We tried this ice cream for you. We think you’ll like it. (photo by cybertoad)
Not so long ago, the news arrived through set media channels and at set times. You could read the morning paper at the kitchen table, listen to the morning news on the car radio during your commute, and then watch the evening report on TV before or after dinner. And that was pretty much it.
Whether you cared most about technology, were hungry for more fashion updates, or needed to cram about Lebanon for a school paper, you got the same news everyone else got—and at the same time, too.
The last decade brought technology advances that made it possible to watch and listen to previously aired news broadcasts at any time on a connected device. DVRs, podcasts, and even YouTube lent a new freedom to the consumption of news by making the news available when and where users had time to watch or listen.
The Stones Were Wrong
As we enter the era of personalization—the ability to actively select and refine our personal preferences for the news we choose to expose ourselves to—those once-exciting technology advances are starting to seem quaint. Now, when it comes to the news, you can always get what you want—whenever you want it. So what’s wrong with that?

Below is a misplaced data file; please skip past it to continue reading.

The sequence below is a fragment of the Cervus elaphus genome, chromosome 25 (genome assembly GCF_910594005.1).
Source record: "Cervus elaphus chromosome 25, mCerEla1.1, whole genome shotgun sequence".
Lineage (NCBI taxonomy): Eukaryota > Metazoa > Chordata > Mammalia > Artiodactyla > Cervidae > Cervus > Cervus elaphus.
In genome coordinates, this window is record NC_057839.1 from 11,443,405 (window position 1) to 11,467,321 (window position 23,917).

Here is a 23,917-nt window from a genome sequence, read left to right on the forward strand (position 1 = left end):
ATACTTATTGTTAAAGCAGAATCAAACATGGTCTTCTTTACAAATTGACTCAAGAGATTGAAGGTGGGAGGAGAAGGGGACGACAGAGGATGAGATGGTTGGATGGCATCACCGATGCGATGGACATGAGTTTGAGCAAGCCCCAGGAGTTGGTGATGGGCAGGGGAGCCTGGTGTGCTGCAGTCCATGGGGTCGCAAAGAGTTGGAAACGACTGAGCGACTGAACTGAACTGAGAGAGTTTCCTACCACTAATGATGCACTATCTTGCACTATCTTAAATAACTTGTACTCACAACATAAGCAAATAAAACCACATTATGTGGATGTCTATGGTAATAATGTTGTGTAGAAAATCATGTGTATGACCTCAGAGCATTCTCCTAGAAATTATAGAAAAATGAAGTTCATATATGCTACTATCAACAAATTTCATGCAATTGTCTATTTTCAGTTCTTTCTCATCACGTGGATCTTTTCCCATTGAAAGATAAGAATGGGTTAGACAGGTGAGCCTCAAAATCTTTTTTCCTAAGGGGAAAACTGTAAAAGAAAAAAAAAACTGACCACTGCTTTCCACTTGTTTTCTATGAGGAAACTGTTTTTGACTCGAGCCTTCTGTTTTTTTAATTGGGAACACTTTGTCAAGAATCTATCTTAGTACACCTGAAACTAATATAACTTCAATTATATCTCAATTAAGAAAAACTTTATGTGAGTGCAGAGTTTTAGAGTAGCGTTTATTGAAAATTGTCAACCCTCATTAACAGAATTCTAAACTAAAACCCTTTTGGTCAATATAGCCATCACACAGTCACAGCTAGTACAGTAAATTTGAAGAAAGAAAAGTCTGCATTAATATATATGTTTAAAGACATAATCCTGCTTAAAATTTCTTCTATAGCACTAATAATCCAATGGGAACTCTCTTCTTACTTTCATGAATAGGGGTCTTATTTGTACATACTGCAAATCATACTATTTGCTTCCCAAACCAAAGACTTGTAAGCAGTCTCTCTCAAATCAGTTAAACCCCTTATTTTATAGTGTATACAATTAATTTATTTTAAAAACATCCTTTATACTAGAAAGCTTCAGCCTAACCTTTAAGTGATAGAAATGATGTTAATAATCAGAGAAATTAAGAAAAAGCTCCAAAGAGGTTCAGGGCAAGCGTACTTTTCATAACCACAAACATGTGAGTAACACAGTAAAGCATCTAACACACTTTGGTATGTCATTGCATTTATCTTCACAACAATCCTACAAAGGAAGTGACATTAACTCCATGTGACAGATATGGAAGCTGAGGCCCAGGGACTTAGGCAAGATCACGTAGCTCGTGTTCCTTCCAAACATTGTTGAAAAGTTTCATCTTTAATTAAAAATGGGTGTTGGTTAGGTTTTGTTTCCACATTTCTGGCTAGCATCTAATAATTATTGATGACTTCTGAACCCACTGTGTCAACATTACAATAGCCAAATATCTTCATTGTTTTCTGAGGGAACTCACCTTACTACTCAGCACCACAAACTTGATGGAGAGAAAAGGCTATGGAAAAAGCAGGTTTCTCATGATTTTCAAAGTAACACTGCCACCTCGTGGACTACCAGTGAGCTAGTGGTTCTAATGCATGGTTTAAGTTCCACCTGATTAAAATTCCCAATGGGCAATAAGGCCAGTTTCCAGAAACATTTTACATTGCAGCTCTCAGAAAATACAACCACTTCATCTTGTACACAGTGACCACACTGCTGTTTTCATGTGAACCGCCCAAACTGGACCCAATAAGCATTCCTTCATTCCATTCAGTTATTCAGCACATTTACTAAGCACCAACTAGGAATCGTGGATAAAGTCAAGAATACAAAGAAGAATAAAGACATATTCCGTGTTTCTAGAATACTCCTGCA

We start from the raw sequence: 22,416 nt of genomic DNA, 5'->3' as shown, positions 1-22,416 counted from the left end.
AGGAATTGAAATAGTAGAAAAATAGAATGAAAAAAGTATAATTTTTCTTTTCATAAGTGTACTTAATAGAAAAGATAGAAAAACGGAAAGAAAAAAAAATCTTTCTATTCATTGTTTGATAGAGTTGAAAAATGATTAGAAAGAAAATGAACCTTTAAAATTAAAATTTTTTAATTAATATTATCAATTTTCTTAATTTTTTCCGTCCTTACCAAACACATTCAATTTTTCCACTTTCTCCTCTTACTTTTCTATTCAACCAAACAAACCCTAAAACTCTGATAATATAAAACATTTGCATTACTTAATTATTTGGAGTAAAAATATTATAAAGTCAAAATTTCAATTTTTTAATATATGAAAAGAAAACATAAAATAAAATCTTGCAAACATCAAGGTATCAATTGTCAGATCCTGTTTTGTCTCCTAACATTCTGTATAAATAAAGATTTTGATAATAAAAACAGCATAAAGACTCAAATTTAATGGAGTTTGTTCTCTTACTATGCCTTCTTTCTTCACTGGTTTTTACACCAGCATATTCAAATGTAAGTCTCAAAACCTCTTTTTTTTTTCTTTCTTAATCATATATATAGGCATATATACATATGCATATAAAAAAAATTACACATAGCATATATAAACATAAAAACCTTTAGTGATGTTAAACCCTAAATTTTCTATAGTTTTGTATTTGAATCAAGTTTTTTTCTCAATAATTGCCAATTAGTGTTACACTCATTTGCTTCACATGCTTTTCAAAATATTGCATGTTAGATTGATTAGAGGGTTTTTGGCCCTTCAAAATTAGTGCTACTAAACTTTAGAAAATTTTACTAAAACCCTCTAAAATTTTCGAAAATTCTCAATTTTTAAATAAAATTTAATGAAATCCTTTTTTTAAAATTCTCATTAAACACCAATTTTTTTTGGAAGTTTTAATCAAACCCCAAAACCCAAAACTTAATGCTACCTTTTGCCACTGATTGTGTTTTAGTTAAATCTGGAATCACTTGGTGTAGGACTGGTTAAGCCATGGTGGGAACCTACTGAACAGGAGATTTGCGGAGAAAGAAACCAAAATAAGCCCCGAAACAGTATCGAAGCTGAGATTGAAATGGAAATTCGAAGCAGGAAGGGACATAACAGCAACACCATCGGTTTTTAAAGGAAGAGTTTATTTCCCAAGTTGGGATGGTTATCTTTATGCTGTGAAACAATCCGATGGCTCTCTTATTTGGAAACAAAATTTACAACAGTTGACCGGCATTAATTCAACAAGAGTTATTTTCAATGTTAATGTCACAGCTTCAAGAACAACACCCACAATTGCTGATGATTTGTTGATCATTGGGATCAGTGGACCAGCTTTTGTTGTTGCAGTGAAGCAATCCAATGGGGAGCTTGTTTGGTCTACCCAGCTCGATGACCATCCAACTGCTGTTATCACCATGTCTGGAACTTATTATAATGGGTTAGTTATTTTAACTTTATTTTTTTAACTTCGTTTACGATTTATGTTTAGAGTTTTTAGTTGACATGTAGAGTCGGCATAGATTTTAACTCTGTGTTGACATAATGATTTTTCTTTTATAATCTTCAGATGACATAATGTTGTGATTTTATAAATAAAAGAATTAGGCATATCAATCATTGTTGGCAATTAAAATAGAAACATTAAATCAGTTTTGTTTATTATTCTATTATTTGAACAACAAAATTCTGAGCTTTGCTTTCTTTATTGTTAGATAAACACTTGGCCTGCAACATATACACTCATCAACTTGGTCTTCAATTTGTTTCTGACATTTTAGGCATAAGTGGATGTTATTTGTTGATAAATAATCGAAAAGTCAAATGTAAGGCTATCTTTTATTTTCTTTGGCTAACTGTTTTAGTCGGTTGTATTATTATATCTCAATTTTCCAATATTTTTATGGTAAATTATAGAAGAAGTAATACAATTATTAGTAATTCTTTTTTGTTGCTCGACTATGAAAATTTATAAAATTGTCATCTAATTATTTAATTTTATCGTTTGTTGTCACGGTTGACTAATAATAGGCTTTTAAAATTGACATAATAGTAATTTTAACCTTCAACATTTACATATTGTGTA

In a post on Own Local, blogger Jeremy Mims cautions that “… news personalization inherently creates an echo chamber for bad ideas, reinforces preconceived beliefs, and may actually lead people to believe they’re making informed decisions because ‘everyone’ agrees. It will also tend to radicalize and become even more limited over time, because it naturally funnels down to the news you really like.”
In a direct response to Mims, blogger Evan Willms counters that personalization makes it “…possible to explore the big world of diverse opinions in a gradual way by using the topics you’re already interested in to branch out and provide a variety of viewpoints and subject matter.”
Both use the metaphor of publisher-as-nutritionist to drive home their positions. Mims likens news personalization to allowing children to eat only ice cream, while Willms believes publishers can act as “smart nutritionists” who can “…expand your love of chocolate ice cream with other types of chocolate product.” Culinary metaphors aside, both have a point. So what’s a content strategist to do?
In addition to the issue of limitation vs. exploration, we believe there’s another consideration when it comes to the personalization of news: that of tool vs. network.
A tool performs a function for users (think NPR’s Infinite Player). You engage with the interface, enter or select some criteria, and get something back. Maybe you refine your results over a certain period of time, or maybe you’re done in one click. Either way, it’s just you and the tool.
On the other hand, a network offers the functionality of a tool but also connects you to other users, and, by extension, to their ideas and preferences. The thought is that a network should offer a “stickier” experience—if your friends are on there, inspiring you and stretching your interests, you’ll be more likely to stay. Additionally a network can also act as a sort of community police for our better selves. Who wants to broadcast that they’ve just read another article about the Kardashians?